Any person feeling himself aggrieved by the Judges decision must appeal to the Government. The Government shall then refer the whole case to the Council, whose decision shall be final.’

(NZPP A3 1892:27)

1891: For Electing the Au (Rarotonga) - IC. Clause 5 empowered local Au (district councils) to impose ra'ui on crops. Other powers of the Au were very loosely defined but included a duty to ‘maintain order’ and a right to make laws. A clearer definition of their powers was given in The Au Empowering Act 1899: see under that heading. (A similar law was enacted by the Council of Mangaia.)

(NZPP A3(a) 1891:22)

1891: Amendment to Law 11 (of the Laws of Rarotonga 1879) - IC. Provided that this law would henceforth be executed not by district courts but by the judges of the three districts sitting together. (The law referred to dealt with disputes involving land between senior and junior relatives in the same authority structure.)

(NZPP A3(a) 1891:23)

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1891: A Law to establish a Supreme Court - FP. Established a Supreme Court for the Cook Islands Federation and gave that Court exclusive jurisdiction in dealing with breaches of Federal laws. It also provided that any case involving foreigners might, at the request of either party, be transferred to the Supreme Court. (The title of the Court was changed in 1894 to the Federal Court.)

(NZPP A3(a) 1891:13)

1894: Declaration as to Land - FP. ‘We, the Parliament of the Cook Islands Federation…hereby declare the customs of the Maori in that matter from time immemorial to the present day…. The land is owned by the tribe; but its use is with the family who occupy that land. The family consists of all the children who have a common ancestor, together with the adopted children, and all the descendants who have not entered other tribes. The control of that land rests with the head of the family; but it is for the support of all the family…. No Maori can sell to another Maori, or to a foreigner. Therefore on that point we need not say more.

Land has been leased in two ways: (1) For fixed periods, and with rent to be paid in money; (2) for indefinite periods on the Maori tenure, and with rent to be paid in services or in kind…. [Leases] are to be interpreted according to Maori law, and not according to foreign laws or customs….’

It also provided that the right of access to water and to the use of roadways could not be denied except by a law of the Council.

(NZPP A3 1895:8)

1894: Animals Act (Rarotonga) - IC. Provided for the impounding of wandering stock and penalties for allowing animals to stray onto the land of others.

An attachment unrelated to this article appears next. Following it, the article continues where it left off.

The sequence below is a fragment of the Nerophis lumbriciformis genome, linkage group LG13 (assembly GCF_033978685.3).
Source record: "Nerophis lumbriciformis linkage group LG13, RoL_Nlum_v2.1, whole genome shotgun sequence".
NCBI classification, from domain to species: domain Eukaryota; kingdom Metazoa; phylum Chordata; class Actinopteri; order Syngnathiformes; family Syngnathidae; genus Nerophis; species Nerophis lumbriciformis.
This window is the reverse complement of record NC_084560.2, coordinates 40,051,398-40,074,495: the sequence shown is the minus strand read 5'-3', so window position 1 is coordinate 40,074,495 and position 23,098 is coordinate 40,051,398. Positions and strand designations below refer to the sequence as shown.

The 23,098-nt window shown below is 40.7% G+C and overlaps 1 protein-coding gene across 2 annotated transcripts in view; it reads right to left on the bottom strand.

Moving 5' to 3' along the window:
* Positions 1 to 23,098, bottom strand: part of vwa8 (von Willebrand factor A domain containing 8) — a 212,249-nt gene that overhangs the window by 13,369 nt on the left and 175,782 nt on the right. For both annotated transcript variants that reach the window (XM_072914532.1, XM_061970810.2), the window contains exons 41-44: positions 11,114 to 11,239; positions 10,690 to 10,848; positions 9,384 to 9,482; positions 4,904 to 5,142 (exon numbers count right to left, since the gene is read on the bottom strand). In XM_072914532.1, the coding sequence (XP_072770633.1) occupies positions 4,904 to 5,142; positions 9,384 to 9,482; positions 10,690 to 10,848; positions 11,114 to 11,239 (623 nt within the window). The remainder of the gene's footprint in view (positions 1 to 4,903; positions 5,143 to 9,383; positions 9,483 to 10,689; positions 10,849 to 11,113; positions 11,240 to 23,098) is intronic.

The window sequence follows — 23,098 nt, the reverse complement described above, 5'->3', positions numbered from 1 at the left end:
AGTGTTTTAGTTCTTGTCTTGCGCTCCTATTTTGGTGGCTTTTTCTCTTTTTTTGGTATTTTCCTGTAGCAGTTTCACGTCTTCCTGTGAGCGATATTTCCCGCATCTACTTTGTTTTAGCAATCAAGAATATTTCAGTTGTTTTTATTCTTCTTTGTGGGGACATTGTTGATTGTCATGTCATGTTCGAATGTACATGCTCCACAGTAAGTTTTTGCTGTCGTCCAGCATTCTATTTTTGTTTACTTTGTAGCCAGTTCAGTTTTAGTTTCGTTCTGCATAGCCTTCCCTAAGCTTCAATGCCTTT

(NZPP A3 1895:18)

1894: Guavas Act (Rarotonga) - IC. Required landowners to destroy all guava trees growing on their land. (This was the first provision relating to noxious plants in the group; later provisions for the control of noxious weeds and pests have been enacted from time to time, but are not included in this list.)

(NZPP A3 1895:19)

1894: Tax for Roads Act (Rarotonga) - IC. Imposed a road tax of one dollar per year on every householder, and an additional tax of one-quarter cent per foot to one cent per foot on the road frontage of all other occupied lands. (This was the first provision relating to any form of taxation on the basis of landholding.)

(NZPP A3 1895:19)

1894: Land Occupants Act (Rarotonga) - IC. Clause 1 provided that disputes over the ownership and use of land were to be heard by the judge of the relevant district.

Clause 2 required that ‘The Judge shall then hear the case, and send his judgement to the Ariki of the district, whose decision thereon shall be final’.

Clause 3 provided that persons occupying village lands were guaranteed ‘full and quiet possession of such land’ so long as the person concerned or his page 319 descendants continued to occupy. If the occupier died without issue the land was to revert to the donor or his issue.

Clause 4 provided that if the original owner of any land died without issue, such land was to revert to ‘the people and Government of Rarotonga’, to be dealt with by the Council for public purposes.

(NZPP A3 1895:20)

1895: Land for Public Purposes Act (Rarotonga) - IC. Empowered the government to acquire land for public purposes and provided procedures for determining compensation for lands taken.

(NZPP A3 1896:23)

1895: An Act to Guard against secret dealings in Native Lands - FP. Required that all land transactions must be registered within three months of negotiation and that all past transactions must be registered before 31.12.1895 or they would not be recognized in any court. Registration was designed to give security to the deed itself, but did not give it any additional validity. All deeds registered were to be publicly notified.

(NZPP A3 1896:10–11)

1896: Te Au Ture Enua i Manihiki (The Land Laws of Manihiki) - CM. Part 1 provided that all land claims were to be based on the current situation, and that old claims, past wars, etc., were not to be considered.

Part 2 concerned the resolution of disputes between landowners and persons who planted by permissive occupation.

Part 3 dealt with cases where coconut trees were owned separtely from the land on which they were planted (a special feature found on the atolls).

Part 4 concerned the land of sub-chiefs.